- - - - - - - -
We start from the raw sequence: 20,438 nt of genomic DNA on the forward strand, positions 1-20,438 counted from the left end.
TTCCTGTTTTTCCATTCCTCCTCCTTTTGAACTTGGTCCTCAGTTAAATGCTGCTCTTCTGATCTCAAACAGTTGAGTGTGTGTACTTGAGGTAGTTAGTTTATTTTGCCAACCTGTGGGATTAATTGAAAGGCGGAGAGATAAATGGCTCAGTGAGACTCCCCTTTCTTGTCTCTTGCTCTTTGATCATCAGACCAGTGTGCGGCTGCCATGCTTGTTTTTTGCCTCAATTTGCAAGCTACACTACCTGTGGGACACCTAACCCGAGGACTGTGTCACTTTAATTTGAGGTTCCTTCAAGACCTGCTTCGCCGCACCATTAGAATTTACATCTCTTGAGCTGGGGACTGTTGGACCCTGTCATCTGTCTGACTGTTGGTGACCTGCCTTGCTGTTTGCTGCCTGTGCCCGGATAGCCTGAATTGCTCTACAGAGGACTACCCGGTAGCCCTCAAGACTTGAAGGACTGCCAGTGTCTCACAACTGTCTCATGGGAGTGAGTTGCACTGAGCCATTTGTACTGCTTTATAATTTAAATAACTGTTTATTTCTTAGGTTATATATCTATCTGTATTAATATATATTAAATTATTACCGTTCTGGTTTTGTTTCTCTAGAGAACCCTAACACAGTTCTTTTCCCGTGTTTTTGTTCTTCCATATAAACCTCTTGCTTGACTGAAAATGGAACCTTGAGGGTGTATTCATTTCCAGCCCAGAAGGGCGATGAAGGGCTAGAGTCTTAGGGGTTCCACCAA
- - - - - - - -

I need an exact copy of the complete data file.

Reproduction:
We start from the raw sequence: 20,438 nt of genomic DNA on the forward strand, positions 1-20,438 counted from the left end.
TTCCTGTTTTTCCATTCCTCCTCCTTTTGAACTTGGTCCTCAGTTAAATGCTGCTCTTCTGATCTCAAACAGTTGAGTGTGTGTACTTGAGGTAGTTAGTTTATTTTGCCAACCTGTGGGATTAATTGAAAGGCGGAGAGATAAATGGCTCAGTGAGACTCCCCTTTCTTGTCTCTTGCTCTTTGATCATCAGACCAGTGTGCGGCTGCCATGCTTGTTTTTTGCCTCAATTTGCAAGCTACACTACCTGTGGGACACCTAACCCGAGGACTGTGTCACTTTAATTTGAGGTTCCTTCAAGACCTGCTTCGCCGCACCATTAGAATTTACATCTCTTGAGCTGGGGACTGTTGGACCCTGTCATCTGTCTGACTGTTGGTGACCTGCCTTGCTGTTTGCTGCCTGTGCCCGGATAGCCTGAATTGCTCTACAGAGGACTACCCGGTAGCCCTCAAGACTTGAAGGACTGCCAGTGTCTCACAACTGTCTCATGGGAGTGAGTTGCACTGAGCCATTTGTACTGCTTTATAATTTAAATAACTGTTTATTTCTTAGGTTATATATCTATCTGTATTAATATATATTAAATTATTACCGTTCTGGTTTTGTTTCTCTAGAGAACCCTAACACAGTTCTTTTCCCGTGTTTTTGTTCTTCCATATAAACCTCTTGCTTGACTGAAAATGGAACCTTGAGGGTGTATTCATTTCCAGCCCAGAAGGGCGATGAAGGGCTAGAGTCTTAGGGGTTCCACCAA